Once Evans accepted the inevitable, what Leicester lost in nous they gained in mobility.


11) Evans absence was never felt primarily because of a heroic performance by Wesley Fofana.

The 20-year-old moved into Evans spot and marshalled Caglar Soyuncu and Castagne wonderfully while putting on a defensive clinic.

Tielemans was a worthy man of the match, but Fofana pushed him damn close.

12) As solid as Leicester’s defence were, we must again question the potency of Chelsea’s attack.

Tuchel went with Werner through the middle and the evidence continues to mount that the German is not a centre-forward capable of leading the line for a side with title ambitions.

All of his worst traits were on display once more. His finishing was poor (four shots, zero on target), his decision-making muddled and once again his runs began in a different time zone to the Chelsea pass.

The huge frustration with Werner is that he always appears on the precipice of coming good. But just when you think he has turned a corner, he reverts to the form for which he has been lambasted this season.

Playing off the left, he will still be an asset to Chelsea. But they cannot rely on him to lead the line next season.


13) Werner was hardly the only player to struggle in the face of Leicester’s resilience. Tuchel chucked the kitchen sink in – though not Tammy Abraham – but none of Werner, Hakim Ziyech, Christian Pulisic, Kai Havertz or Olivier Giroud appeared a threat.

Mount was the only one of six Chelsea attackers to manage a shot on target. None aside from Ziyech offered a key pass.

Tuchel has three days to remedy the attacking ills which this week have threatened to derail their domestic season.


14) Because on Tuesday, Chelsea and Leicester get to do this all again in a game of huge significance which some people suggested could be bigger than today’s cup final.

Those people are wrong ‘uns. But it is not the daftest claim. Whichever side triumphs at Stamford Bridge will go a long way to securing their place in next season’s Champions League. For the loser, Liverpool are coming. Even in the event of a draw, both sides are looking nervously over their shoulders.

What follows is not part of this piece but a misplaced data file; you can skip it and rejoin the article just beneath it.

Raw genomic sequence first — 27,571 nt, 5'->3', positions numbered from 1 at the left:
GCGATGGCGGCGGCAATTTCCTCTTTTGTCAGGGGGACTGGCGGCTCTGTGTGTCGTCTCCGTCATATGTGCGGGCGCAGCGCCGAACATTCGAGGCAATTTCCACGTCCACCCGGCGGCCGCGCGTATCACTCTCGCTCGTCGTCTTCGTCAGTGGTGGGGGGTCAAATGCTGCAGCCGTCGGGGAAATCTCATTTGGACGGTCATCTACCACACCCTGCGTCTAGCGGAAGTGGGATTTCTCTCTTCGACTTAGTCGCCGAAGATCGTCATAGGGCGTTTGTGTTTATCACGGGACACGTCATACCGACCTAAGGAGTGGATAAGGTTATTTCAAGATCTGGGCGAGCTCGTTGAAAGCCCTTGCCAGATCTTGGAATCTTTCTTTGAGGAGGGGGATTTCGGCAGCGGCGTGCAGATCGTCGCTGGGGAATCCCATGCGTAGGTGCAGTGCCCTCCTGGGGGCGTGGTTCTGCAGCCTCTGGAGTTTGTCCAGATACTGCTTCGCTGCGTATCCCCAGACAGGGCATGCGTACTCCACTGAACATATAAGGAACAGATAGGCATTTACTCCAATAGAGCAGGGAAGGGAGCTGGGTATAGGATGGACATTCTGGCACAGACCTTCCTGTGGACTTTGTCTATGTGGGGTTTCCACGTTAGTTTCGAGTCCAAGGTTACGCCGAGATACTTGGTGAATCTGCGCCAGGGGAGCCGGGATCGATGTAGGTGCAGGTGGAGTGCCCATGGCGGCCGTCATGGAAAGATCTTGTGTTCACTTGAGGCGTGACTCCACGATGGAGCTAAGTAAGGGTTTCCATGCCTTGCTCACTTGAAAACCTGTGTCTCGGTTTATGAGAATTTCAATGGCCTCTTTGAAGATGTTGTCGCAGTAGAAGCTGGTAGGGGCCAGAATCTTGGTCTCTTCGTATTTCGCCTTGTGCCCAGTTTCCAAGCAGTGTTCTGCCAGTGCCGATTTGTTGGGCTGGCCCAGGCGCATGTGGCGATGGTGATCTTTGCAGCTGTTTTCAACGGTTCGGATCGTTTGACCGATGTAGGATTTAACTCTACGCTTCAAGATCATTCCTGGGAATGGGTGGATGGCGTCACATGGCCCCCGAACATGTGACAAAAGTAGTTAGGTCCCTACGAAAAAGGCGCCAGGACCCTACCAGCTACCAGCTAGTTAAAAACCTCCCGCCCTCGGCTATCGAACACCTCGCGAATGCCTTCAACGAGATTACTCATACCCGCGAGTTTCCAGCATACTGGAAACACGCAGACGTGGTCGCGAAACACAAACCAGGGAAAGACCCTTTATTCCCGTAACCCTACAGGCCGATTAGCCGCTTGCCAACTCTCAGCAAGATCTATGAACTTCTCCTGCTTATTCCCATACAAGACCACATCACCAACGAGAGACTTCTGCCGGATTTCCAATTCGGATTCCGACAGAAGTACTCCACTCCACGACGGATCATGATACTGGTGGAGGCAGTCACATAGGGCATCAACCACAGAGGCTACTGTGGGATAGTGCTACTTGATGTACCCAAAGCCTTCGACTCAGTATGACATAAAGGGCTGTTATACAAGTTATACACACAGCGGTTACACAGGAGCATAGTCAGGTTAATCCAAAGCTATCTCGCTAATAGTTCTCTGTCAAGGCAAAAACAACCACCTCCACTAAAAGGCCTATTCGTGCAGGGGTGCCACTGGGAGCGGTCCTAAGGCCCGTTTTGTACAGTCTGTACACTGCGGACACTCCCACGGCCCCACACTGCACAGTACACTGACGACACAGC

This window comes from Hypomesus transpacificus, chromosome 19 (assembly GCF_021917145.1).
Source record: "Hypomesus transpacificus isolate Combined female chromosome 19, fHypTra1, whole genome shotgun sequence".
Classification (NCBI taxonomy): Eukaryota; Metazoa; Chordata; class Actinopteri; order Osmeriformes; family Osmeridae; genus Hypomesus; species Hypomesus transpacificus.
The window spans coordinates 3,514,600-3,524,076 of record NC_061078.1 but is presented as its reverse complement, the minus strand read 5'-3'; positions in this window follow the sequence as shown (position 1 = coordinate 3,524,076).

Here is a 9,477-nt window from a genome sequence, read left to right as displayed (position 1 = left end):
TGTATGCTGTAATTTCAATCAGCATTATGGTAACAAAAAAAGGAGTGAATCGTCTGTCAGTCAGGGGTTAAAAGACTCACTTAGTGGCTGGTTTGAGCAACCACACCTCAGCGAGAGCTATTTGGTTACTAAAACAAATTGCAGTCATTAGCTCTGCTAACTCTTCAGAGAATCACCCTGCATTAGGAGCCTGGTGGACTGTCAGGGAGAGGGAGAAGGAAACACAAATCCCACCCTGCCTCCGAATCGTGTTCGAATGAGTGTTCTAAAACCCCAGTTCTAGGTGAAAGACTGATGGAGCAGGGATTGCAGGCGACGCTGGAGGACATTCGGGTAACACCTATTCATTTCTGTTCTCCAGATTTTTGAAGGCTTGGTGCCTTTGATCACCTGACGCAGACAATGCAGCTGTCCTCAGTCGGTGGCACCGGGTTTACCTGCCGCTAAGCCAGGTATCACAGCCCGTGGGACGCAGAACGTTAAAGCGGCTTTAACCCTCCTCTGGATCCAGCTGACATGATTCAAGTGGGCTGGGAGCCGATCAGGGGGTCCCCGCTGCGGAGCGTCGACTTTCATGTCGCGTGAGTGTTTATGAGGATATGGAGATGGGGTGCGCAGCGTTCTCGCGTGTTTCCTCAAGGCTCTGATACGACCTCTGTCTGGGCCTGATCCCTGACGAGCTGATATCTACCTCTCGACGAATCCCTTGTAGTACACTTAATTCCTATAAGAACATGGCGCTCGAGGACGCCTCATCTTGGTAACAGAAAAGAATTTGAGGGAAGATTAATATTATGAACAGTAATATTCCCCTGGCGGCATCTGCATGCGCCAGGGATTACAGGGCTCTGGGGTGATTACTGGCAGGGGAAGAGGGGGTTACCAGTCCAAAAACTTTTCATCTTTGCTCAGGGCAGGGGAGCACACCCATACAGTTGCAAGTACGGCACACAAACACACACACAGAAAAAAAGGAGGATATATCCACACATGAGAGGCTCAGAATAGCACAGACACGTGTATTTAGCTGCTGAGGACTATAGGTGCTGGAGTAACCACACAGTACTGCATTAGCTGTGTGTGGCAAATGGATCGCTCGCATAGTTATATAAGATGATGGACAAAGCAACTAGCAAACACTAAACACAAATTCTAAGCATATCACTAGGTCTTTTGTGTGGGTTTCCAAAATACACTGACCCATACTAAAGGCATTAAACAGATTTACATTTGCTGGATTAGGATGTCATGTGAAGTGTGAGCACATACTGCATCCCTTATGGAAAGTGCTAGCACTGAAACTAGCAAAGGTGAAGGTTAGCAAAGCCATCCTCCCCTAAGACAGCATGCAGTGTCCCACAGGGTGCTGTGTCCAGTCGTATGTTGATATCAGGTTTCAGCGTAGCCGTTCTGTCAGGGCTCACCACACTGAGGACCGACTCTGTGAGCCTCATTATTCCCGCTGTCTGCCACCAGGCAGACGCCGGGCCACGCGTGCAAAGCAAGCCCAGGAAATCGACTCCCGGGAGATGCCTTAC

Leicester at least can take huge confidence from having beaten Chelsea for a second time this season. How both managers react will be fascinating. Rodgers could tweak his side, with James Maddison able to come in, but he need not make wholesale changes. Tuchel, though, has to provoke an immediate improvement for the next biggest test of his brief reign so far.

15) Maybe defeat today could serve Chelsea well in the long run. Though that was suggested after the Arsenal loss and Tuchel refuted it.

“It’s a bad thing, ” he said. “I don’t need these things to wake up to know how hard it is, I don’t need to lose to know this. We needed to wake up again together but I don’t know why. Now everybody is awake again.”

Or rather they hit snooze. But the sight of the joyous Leicester players must rouse the Chelsea players. Firstly for revenge of a sort on Tuesday. Then for the Champions League final. Not again, certainly so soon, do they want to be the awkward interlopers amid their opponents’ celebration over lifting a cherished trophy for the very first time.


16) There at Wembley too was proof, woefully-needed proof, that not all billionaire owners are snakes, liars and charlatans.

The goosebumps today were never more intense than when tearful Leicester chairman Khun Top hugged the cup, Rodgers and most of the winning team that he and his father delivered.

This was Leicester’s first trophy since the tragic death of Vichai Srivaddhanaprabha and as his image looked down from the top tier of Wembley, this was certainly a triumph in his honour.

Vichai and his son made Leicester exactly the kind of club that the snakey six felt they had to run away from. One run in exemplary fashion from top to bottom, a hierarchy that continues to show the bigger boys how to recruit, and a club that puts itself at the very heart of its community.

“The jealousy I feel knowing an owner can be like that. It breaks my heart,” said Arsenal legend Ian Wright on BBC, speaking for all Gooners, as well as Manchester United, Liverpool and Tottenham supporters.

But that’s their problem. This, again, is Leicester’s night and Vichai’s dream.